Throwing your power into the laps of others and running away is equivalent to throwing a grenade.
Leadership and power — there aren’t two more loaded words in the language, and especially in the vernacular of organisations explicitly trying to be different. Over the last 20 or 30 years, the dogma of business and growth has focused on the shift from management to leadership.
What’s the next wave of business psychology/methodology that promises the (slightly sickening cliche) ‘next paradigm’?
An allergy to the sensate nature of the idea of power can paralyze. I’ve been in rooms of evolved, self-aware men who have become so fearful of the power of their voices that they sit and say nothing — turning the atmosphere into some sort of passive-aggressive vortex. What happens next? What happens in an organisation where we suppress our need to speak, to act, and to steward from this place of inverse fear? Is this the only way we know to give space to the heretofore un-powerful and those not given the opportunity to express their leader-ly qualities?
Is this some sort of Tyranny of Structurelessness for the twenty-teens?
Or is it a midwifing process of letting go and letting come. Is it only redolent and recognized in those who have done the work and notice what happens when the space is made — or is it this weird passive-aggressive movement of the head and eyes and slight wave of the hand as invocation to others to step into the space?
Come hither into the space of leaders; I trust you, but not enough to help you — I want you to join me, but not enough to stand by your side.
I’ve read the book — I know I need to step aside and allow the voice of the people to enter the space and have not only a voice, but to enact the will of the organisation (because the organisation has its own will).
No one has told us how to do it — but I am a leader, I meditate and listen to podcasts. I know I need to let go, because this is unsustainable and I don’t have all the answers (but wait, I kind of do — this is why I’m trying this!)
There is a patent difference between letting go and making space, and actively participating in the space.
Just because you are making room doesn’t mean you are stepping out. You only need to be ready to learn and grow within a new environment — a new space that includes everyone who is interested in participating; if you step into this fertile land you will change. The land itself will change with the presence of all that inhabit there, and one day you will be able to take very long holidays. But not quite yet…
We’ve all experienced the many forms of leadership and power. It’s too simple and too passive to imagine that it’s just the way of the world — because authority is what we’ve known from the beginning. Of course when we are children it’s important — those older than us patently DO know more, are more experienced, and protect us from that which can harm. Authority and power are different. One protects, the other controls. Authority in business is sometimes a necessity — delegated authority as a signatory on contracts, or at the bank. Neither is it wrong or inappropriate to delegate authority for decisions, or for actions. But that doesn’t make that person a leader, nor does (should) it make them more powerful. On the contrary, it does make them in service of or to.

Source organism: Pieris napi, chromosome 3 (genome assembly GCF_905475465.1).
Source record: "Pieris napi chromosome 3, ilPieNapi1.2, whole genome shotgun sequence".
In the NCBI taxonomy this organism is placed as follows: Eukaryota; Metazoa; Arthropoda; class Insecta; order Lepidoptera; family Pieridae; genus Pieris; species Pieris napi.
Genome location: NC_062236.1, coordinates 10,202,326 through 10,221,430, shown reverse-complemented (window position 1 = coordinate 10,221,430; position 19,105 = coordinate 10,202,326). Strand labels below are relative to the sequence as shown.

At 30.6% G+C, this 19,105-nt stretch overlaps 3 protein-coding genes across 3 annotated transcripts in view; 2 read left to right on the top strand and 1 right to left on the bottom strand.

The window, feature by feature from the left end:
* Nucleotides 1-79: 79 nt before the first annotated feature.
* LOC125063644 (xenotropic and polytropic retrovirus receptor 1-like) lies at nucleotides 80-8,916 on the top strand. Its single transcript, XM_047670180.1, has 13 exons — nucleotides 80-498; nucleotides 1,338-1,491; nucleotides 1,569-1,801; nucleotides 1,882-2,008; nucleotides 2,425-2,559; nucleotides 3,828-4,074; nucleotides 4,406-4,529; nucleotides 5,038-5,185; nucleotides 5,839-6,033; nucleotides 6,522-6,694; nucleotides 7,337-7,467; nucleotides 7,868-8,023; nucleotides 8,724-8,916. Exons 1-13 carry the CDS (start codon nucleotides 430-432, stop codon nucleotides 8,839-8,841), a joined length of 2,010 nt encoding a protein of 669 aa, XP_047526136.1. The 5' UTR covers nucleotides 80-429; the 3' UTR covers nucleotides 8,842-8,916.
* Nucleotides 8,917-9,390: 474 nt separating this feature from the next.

When leaders decide or realize that they are in service, everything changes.
But this is not a decision that is made on behalf of. For your board to say ‘OK John, starting Monday, we ask you to be at work not as a leader but as a servant’ is as strange as for you to turn up on Monday morning as a ‘servant’ and tell the people they now have all the power and need to be equal leaders. By ‘telling’ you are still exerting the power and control. It’s still parent-child. It’s only in adult-to-adult conversation that the power shifts and becomes distributed.
Sometimes when leaders ‘discover’ that it is possible, that there are case studies and years of practice in organisation who are self-managing, the feeling of relief, of a burden being lifted and ‘seeing the light’ that the impulse is to stop everything in service to the transition. Sometimes it can be a quick process, but sometimes it’s incremental. And sometimes it’s painful, and destructive. But for those who feel it in their being, in their body, it’s the only thing that can happen, for when the emancipation of potential emerges, everything shifts.